Interview: Axel van Trotsenburg
How would you assess Myanmar’s institutional capacity to implement its development goals?
AXEL VAN TROTSENBURG: Myanmar is going through a triple transition: from military rule to democratic governance; from conflict to peace; and from a state-oriented to a market-oriented economy. As one of the country’s leading development partners, the World Bank hopes its partnership with Myanmar can help its people make this momentous transition. Despite the numerous challenges that are common in countries at this stage of development, we are encouraged by Myanmar’s progress towards its stated goal of democratic governance. The government has professed a strong commitment to creating a more effective and transparent state. It has signed on to transparency schemes like the Open Government Partnership and the Extractive Industries Transparency Initiative. It is setting up new organisations to monitor and oversee official behaviour, such as the Anti-Corruption Commission and the Rule of Law Commission in Parliament. The government has begun to clarify the functions of state institutions and develop agencies’ capacity to carry out their mandates. It has also launched substantial reforms to establish mechanisms for effective management of public funds, and has begun to increase the amount of funds available for spending at state, regional, district and township levels, which will help align development projects with local needs. Such decentralisation measures, if introduced and implemented in a consultative, consensus-based manner, can play an important role in Myanmar’s political stability.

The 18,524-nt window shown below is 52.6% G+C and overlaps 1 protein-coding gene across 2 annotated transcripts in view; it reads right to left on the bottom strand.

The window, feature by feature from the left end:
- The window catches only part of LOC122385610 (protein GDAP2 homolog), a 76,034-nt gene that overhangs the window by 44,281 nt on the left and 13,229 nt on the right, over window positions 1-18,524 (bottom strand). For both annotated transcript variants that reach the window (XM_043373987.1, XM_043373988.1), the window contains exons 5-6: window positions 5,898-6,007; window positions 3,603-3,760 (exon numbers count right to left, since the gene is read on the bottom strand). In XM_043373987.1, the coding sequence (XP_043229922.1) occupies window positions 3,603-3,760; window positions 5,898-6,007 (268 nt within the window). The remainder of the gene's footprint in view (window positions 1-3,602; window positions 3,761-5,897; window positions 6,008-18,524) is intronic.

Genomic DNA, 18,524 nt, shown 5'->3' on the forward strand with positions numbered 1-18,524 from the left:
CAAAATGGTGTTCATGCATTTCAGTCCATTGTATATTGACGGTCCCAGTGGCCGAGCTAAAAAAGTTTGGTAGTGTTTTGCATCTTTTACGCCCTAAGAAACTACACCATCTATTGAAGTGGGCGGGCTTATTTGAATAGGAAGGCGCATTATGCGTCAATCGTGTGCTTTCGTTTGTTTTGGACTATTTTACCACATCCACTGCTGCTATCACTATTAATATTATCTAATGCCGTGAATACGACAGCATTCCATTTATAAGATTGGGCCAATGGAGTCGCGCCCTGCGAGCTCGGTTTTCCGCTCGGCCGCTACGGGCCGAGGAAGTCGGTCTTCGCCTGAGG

What is the World Bank doing to speed up Myanmar’s adoption of modern farming techniques?
TROTSENBURG: The World Bank will support Myanmar’s efforts to increase agricultural productivity with an integrated programme that combines improvements in irrigation and drainage, extension services, and value-chain upgrades. The programme aims to boost crop yields and develop a competitive rural sector that offers opportunities to all rural households, with special focus on female-headed households and poor or landless farmers. Specifically, we are providing 4500 farmers with access to improved agricultural techniques so that they can boost the yields of rice crops and provide better irrigation and drainage services covering 10,000 ha by 2017. We will further support agricultural productivity enhancements by providing agro-meteorology services (e.g., weather predictions and agricultural advisories for planting, harvesting and crop selection), facilitating inland water transport for agricultural outputs, and improving the state’s capacity to manage and deliver water resources to farmers.
What role will the Myanmar Country Partnership Framework (CPF) play in the reduction of poverty?
TROTSENBURG: The CPF focuses on reducing poverty, providing basic services and stimulating the private sector in an inclusive way so that the poor and vulnerable share in the benefits of current reforms. The three-year CPF, Myanmar’s first full country strategy since 1984, will provide up to $1.6bn in credits, loans and grants, as well as technical assistance from the International Development Association. It will help reduce poverty in the rural areas where more than 75% of Myanmar’s poor live. It will help 3.5m people gain new or better access to electricity, with another 2.5m people benefiting from improved rural infrastructure and access to public services. The CPF will improve the quality, access and delivery of essential services like health care and schools, and will help achieve the government’s goal of universal health care by 2030. Last, it will stimulate job growth by building a dynamic private sector, raising the number of people and businesses that use financial services by 200,000 and thus facilitating financing of up to $40m by 2017.
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